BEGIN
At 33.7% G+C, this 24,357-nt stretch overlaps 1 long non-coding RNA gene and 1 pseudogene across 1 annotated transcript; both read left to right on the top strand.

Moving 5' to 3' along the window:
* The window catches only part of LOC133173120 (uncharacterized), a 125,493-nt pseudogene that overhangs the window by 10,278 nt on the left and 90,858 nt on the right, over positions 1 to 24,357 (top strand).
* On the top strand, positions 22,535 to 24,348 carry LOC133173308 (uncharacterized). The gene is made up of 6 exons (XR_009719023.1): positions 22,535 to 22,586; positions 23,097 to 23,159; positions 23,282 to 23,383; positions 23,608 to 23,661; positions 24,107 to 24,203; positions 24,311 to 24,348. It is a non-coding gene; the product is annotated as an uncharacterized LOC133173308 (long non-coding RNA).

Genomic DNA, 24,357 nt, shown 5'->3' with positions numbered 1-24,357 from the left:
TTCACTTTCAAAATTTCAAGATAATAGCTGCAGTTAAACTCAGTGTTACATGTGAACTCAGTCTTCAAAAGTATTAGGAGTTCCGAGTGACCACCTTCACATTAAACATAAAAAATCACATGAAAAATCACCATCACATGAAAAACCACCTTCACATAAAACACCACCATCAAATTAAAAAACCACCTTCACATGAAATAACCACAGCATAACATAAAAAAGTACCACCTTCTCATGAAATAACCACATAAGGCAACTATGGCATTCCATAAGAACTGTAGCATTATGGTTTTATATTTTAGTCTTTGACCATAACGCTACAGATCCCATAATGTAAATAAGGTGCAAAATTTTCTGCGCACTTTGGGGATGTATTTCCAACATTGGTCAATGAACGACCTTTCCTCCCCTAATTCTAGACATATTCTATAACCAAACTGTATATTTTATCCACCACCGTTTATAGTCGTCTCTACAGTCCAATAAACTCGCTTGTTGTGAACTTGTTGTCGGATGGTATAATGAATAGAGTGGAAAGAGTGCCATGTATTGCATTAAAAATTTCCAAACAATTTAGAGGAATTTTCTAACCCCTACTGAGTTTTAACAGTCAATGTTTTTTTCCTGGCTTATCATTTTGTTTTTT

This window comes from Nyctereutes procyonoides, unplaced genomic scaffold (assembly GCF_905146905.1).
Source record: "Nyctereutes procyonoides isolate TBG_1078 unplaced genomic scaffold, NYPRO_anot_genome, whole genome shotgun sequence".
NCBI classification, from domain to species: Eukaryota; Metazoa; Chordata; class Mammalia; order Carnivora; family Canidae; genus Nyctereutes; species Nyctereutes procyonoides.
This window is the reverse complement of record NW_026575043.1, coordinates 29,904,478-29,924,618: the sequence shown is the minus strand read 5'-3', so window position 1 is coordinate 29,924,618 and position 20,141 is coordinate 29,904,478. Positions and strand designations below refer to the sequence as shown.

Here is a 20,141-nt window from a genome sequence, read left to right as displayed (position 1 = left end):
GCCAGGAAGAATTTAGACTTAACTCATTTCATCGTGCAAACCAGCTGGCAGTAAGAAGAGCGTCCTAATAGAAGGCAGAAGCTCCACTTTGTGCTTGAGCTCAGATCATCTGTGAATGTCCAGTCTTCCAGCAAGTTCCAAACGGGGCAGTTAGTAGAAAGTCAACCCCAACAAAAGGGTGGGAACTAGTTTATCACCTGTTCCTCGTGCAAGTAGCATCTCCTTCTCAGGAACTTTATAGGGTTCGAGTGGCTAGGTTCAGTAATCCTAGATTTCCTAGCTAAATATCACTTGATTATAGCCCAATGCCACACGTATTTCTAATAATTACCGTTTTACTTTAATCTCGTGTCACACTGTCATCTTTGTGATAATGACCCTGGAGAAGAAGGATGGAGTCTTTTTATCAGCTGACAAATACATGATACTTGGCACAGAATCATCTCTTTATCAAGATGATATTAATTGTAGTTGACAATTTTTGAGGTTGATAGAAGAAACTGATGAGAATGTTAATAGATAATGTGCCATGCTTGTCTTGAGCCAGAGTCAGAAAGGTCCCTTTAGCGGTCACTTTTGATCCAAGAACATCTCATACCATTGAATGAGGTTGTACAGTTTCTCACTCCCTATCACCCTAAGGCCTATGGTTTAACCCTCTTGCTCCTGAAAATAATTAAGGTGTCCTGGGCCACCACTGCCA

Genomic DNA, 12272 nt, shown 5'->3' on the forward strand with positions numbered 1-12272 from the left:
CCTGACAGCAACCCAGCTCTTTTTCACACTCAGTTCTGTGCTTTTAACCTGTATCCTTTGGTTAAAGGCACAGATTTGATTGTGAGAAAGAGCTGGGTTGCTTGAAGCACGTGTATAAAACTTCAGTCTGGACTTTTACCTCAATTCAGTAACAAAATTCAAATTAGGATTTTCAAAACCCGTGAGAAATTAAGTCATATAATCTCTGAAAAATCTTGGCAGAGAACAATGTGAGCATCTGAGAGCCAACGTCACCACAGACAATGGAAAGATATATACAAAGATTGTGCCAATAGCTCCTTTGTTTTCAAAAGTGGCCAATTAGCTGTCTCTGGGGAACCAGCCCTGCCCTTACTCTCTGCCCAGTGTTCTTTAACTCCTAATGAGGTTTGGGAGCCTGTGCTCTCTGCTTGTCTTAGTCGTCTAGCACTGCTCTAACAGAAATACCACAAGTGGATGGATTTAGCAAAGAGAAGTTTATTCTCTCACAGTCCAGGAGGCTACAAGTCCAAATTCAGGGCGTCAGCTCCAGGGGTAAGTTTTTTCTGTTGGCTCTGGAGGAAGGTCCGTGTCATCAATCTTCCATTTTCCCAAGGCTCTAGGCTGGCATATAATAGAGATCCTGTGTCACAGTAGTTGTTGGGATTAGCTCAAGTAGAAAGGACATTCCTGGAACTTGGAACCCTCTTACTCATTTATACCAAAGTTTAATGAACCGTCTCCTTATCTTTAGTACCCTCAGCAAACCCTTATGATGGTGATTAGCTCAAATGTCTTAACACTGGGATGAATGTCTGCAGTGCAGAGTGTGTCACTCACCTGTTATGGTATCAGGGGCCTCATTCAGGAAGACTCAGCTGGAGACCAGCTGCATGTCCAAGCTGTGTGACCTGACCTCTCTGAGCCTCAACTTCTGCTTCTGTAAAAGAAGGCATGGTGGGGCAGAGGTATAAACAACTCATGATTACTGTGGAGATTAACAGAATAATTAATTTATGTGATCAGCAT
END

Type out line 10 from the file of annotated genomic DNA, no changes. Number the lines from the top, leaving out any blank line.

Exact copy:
This window is the reverse complement of record NW_026575043.1, coordinates 29,904,478-29,924,618: the sequence shown is the minus strand read 5'-3', so window position 1 is coordinate 29,924,618 and position 20,141 is coordinate 29,904,478. Positions and strand designations below refer to the sequence as shown.